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‘We may sum this up by saying that the more the style of what used to be called politics becomes theorized, the more political problems come to be reintrepreted as managerial.  Working out the least oppressive laws under which different and sometimes conflicting groups may live peaceably together is being replaced by manipulation and management of the attitudes different groups take towards each other, with the hope that this will ultimately bring harmony.  In other words, in the new form of society, human beings are becoming the matter which is to be shaped according to the latest moral ideas.’

Minogue, Kenneth.  Politics.  Oxford:  Oxford University Press, 1995. (Pg 111).

Wandering the Sea Of Fog Above Your Hotel Bed-Diminished Things: Theodore Dalrymple On Susan Sontag

Susan Sontag couldn’t mean such nonsense, could she?

‘The truth is that Mozart, Pascal, Boolean algebra, Shakespeare, parliamentary government, baroque churches, Newton, the emancipation of women, Kant, Marx, Balanchine ballets, et al., don’t redeem what this particular civilisation has wrought upon the world. The white race is the cancer of human history; it is the white race and it alone — its ideologies and inventions.’

Yes and no, probably.

Traversing the rocky outcrops of the postmodern landscape can lead to occasional outbursts of moral grandeur.  Beneath the fog, hilltops can present themselves as though all of ‘(H)istory’ is coming into view.

Bathing in the thermal pools of group identity, deep inside of this ritual or that, perhaps chanting ‘power-theories’ to feel some warmth and comfort; all may quiet the conscience for a time.

Sooner or later, though, action is required. The injustice becomes unbearable.  The Self lies suspended atop ‘(H)istory’ and the utopias to come under its oppressions.

What were once Romantic visions of grandeur high above the clouds (is that an old German castle?) were still available to some Modernists, but maybe even fewer postmodernists, yet.

Where are these things headed?

Addition: It would seem I can state the radical case well enough that actual radicals are mistaking this post for one of sympathy.

—-

Be careful where you put your Self, dear reader, as your moral sentiments, hope and despair will follow.

If I’m going to make an appeal to your Self, then at least let me do it in more pragmatic fashion, away from these many post-Enlightenment dead-ends and radical discontents.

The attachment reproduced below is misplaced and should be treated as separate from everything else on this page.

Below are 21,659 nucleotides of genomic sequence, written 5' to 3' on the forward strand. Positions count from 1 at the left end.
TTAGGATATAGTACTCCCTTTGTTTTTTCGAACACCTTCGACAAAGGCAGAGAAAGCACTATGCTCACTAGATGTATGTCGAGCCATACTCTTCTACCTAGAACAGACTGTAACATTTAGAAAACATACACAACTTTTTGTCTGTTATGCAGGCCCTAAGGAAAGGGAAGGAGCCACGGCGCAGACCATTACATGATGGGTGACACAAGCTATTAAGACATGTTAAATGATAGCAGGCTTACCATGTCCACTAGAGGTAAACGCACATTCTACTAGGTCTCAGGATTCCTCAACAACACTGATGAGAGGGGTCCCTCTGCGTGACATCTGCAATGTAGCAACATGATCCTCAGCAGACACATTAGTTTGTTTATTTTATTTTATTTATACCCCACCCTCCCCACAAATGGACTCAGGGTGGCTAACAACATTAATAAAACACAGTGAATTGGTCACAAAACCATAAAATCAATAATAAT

Related On This Site:Appeasement Won’t Do-Via A Reader, ‘Michael Ignatieff Interview With Isaiah Berlin’

A Few Thoughts On Isaiah Berlin’s “Two Concepts Of Liberty”…

Repost-Classical Liberalism Via Friesian.Com-‘Exchange with Tomaz Castello Branco on John Gray’

Kelley Ross responds to a correspondent on Isaiah Berlin’s value pluralism, while discussing John Gray as well:

‘Now, I do not regard Berlin’s value pluralism as objectionable or even as wrong, except to the extend that it is irrelevant to the MORAL issue and so proves nothing for or against liberalism. Liberalism will indeed recommend itself if one wishes to have a regime that will respect, within limits, a value pluralism. I have no doubt that respecting a considerable value pluralism in society is a good thing and that a nomocratic regime that, mostly, leaves people alone is morally superior to a teleocratic regime that specifies and engineers the kinds of values that people should have. However, the project of showing that such a regime IS a good thing and IS morally superior is precisely the kind of thing that Gray decided was a failure.

Thus, I believe Gray himself sees clearly enough that a thoroughgoing “value pluralism” would mean that the regime of the Ayatollah Khomeini is just as morally justified as the regime of Thomas Jefferson. Gray prefers liberalism (or its wreckage) for the very same reason that the deconstructionist philosopher Richard Rorty prefers his leftism: it is “ours” and “we” like it better. Why Gray, or Rorty, should think that they speak for the rest of “us” is a good question. ‘

and about providing a core to liberalism:

‘Why should the state need a “sufficient rational justificaton” to impose a certain set of values? The whole project of “rational justification” is what Gray, and earlier philosophers like Hume, gave up on as hopeless. All the state need do, which it has often done, is claim that its values are favored by the majority, by the General Will, by the Blood of the Volk, or by God, and it is in business.’